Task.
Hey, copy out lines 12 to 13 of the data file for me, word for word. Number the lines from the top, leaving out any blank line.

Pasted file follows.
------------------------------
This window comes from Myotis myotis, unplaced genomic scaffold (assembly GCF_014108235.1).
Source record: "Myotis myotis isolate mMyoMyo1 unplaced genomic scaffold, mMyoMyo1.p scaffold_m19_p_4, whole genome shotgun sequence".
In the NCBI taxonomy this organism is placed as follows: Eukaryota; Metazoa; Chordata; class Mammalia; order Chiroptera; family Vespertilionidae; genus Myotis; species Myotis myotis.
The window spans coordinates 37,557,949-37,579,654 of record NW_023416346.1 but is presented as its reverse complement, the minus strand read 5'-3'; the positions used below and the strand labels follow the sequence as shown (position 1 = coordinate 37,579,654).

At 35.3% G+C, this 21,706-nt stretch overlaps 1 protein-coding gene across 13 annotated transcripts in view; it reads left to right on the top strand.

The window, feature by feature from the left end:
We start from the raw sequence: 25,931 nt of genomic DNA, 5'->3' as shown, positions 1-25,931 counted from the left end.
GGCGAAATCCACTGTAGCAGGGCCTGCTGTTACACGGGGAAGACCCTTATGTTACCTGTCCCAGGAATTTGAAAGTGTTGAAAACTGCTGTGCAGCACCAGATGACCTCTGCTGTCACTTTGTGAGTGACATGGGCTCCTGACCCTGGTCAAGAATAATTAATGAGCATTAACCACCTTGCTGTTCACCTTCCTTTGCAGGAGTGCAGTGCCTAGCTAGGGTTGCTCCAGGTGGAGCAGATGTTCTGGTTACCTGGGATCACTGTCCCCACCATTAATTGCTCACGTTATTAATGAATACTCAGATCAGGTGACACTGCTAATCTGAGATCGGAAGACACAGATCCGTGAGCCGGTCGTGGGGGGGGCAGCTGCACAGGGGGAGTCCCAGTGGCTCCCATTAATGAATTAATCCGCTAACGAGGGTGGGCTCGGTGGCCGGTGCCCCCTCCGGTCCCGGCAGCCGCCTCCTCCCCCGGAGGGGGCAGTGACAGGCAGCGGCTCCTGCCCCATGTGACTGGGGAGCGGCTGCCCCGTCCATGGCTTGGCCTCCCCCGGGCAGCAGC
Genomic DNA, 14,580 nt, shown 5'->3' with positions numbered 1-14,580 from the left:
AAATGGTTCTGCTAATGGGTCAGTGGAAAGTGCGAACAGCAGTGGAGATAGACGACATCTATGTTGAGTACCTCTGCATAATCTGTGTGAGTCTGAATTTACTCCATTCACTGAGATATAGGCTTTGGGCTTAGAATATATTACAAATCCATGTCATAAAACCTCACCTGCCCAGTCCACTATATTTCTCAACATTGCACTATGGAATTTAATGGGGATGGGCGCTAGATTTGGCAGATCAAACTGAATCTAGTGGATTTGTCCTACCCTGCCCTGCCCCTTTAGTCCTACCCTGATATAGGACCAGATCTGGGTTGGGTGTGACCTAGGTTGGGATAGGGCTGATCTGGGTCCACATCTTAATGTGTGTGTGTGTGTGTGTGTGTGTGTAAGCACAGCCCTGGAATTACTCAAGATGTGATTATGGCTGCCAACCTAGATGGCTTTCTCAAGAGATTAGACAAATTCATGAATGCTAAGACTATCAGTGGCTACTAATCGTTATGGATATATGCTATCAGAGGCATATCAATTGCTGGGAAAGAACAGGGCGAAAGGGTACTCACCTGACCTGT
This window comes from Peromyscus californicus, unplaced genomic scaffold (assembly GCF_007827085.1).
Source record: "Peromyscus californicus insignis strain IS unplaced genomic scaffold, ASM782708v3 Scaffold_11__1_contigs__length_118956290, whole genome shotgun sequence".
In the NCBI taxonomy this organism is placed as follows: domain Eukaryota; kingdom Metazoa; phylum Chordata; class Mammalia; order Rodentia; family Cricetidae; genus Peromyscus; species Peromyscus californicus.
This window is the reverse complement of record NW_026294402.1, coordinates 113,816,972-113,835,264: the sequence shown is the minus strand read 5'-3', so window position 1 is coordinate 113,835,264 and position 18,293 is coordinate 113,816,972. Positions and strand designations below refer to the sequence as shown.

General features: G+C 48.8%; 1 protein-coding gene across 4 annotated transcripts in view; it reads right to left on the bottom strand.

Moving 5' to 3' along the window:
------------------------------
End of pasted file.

Source record: "Peromyscus californicus insignis strain IS unplaced genomic scaffold, ASM782708v3 Scaffold_11__1_contigs__length_118956290, whole genome shotgun sequence".
In the NCBI taxonomy this organism is placed as follows: domain Eukaryota; kingdom Metazoa; phylum Chordata; class Mammalia; order Rodentia; family Cricetidae; genus Peromyscus; species Peromyscus californicus.